Are you a fan of food trucks? If so, make sure to check out the Institute of Justice’s new report on how complex city regulations limit street vendors and food trucks, making it difficult to start up one of these mobile business. The report examines five types of vending regulations in the 50 largest cities in the United States. All but five major cities have at least one of these types of regulations, while 31 have two or more:
– Eleven of these cities ban vending on public property for some or all goods, limiting the places where vendors can sell and forcing them to partner with private property owners to operate-or to vend anyway and face fines or worse.
– In 33 large cities, entire areas are off-limits to vendors, often including potentially lucrative areas such as downtown commercial districts or streets around sporting venues.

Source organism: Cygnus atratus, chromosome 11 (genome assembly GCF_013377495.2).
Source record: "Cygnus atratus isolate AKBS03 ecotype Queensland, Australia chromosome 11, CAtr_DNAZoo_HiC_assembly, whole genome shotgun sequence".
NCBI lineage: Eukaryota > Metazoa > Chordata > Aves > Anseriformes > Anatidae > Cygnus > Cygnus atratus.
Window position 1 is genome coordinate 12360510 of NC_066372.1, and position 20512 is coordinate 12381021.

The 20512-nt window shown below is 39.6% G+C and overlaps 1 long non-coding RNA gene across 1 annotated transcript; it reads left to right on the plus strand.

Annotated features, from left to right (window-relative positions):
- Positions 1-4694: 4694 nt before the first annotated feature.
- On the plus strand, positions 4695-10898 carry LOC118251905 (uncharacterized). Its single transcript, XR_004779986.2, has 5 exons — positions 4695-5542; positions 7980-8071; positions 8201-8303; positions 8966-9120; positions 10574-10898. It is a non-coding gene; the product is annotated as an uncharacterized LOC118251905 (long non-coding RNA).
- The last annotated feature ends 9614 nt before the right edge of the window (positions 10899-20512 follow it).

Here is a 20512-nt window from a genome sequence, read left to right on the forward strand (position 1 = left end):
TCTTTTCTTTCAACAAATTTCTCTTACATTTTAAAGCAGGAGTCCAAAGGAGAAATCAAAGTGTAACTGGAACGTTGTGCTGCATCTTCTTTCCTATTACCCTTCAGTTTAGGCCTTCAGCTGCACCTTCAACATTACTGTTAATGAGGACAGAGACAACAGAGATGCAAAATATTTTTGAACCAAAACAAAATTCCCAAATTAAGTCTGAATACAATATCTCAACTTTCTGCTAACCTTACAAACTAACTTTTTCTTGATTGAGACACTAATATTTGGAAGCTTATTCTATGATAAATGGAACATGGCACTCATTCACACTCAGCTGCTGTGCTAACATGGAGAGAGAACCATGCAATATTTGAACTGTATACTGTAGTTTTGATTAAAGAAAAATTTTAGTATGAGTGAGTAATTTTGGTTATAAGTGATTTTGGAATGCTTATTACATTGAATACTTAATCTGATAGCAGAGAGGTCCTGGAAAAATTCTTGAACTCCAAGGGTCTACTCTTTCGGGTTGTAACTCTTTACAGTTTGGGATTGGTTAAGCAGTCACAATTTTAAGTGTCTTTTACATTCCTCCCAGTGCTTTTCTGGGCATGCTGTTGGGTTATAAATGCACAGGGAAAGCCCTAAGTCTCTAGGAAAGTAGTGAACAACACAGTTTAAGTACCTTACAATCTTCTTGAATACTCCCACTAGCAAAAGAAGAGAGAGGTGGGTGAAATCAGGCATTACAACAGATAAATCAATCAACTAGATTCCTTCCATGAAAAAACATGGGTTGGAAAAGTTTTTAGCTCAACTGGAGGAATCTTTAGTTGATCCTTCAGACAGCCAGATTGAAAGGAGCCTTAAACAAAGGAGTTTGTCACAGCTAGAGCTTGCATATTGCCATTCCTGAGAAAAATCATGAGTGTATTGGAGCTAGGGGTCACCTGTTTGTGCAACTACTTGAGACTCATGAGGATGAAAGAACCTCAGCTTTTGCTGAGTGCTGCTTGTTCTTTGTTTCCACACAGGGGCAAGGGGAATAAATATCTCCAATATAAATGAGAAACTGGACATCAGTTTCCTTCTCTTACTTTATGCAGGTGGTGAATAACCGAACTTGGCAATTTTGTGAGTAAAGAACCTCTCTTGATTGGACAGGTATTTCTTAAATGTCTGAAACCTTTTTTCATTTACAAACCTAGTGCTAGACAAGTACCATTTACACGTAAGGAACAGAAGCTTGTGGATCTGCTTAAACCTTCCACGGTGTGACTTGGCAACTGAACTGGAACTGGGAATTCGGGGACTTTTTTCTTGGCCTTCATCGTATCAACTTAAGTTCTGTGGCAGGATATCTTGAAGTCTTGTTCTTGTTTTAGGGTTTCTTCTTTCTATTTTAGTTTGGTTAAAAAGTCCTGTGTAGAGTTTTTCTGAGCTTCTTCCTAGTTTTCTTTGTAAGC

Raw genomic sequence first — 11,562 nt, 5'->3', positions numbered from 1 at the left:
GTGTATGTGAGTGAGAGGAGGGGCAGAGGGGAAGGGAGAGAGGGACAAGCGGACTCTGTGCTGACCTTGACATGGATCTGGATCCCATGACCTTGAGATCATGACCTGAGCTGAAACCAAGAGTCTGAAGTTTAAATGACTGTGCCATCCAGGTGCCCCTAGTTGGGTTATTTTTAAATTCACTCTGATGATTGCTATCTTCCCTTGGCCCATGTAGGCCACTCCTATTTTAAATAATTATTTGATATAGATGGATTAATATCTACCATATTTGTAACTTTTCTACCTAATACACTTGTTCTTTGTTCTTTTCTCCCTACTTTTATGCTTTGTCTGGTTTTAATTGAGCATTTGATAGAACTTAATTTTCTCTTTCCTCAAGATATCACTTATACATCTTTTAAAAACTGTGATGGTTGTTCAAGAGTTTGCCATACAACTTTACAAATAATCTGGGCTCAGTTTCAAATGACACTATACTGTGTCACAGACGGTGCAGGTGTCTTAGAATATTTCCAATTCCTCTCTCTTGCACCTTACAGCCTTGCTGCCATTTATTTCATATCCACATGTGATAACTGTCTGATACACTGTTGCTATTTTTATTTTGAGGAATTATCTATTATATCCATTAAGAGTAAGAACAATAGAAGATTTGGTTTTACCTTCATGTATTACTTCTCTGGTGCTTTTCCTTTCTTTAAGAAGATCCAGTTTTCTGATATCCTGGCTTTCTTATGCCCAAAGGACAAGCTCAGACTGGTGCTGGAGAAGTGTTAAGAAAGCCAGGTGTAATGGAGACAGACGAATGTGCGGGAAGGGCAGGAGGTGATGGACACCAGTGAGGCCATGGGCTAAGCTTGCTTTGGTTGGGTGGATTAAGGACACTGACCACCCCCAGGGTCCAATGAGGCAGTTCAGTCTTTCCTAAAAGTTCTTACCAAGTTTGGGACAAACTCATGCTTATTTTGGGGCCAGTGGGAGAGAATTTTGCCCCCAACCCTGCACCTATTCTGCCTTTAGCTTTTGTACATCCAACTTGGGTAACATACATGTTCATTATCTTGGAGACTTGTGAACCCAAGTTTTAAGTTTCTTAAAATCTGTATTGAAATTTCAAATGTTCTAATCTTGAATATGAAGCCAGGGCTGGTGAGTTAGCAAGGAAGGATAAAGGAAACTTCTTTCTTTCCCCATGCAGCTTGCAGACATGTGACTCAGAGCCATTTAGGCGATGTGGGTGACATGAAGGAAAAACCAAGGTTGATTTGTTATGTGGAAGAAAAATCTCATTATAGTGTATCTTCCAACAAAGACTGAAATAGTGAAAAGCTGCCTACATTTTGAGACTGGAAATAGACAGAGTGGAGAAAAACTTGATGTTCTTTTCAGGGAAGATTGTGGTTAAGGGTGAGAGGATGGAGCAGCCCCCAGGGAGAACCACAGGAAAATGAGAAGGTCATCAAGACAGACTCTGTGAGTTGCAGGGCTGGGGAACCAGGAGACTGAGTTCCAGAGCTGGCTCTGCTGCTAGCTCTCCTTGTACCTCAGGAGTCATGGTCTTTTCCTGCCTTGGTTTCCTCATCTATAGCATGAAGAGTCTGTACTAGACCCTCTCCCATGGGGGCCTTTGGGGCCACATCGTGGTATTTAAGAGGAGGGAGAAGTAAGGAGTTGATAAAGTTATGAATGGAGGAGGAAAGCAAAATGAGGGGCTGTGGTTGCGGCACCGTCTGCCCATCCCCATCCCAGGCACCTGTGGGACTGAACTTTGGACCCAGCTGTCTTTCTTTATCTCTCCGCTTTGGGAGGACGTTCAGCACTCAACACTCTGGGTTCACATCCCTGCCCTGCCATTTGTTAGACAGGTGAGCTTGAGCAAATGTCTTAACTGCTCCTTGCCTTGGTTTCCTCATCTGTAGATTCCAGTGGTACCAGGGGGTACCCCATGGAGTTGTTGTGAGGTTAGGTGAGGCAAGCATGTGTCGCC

– Twenty major cities ban vendors from setting up near brick-and-mortar businesses selling the same or similar goods.
– Five of the 50 largest cities prevent mobile vendors from stopping and parking unless flagged by a customer, making it difficult for vendors to establish regular stops or easily connect with buyers.
– In 19 large cities, mobile vendors may stay in one spot for only small amounts of time, forcing vendors to spend much of their time moving instead of selling.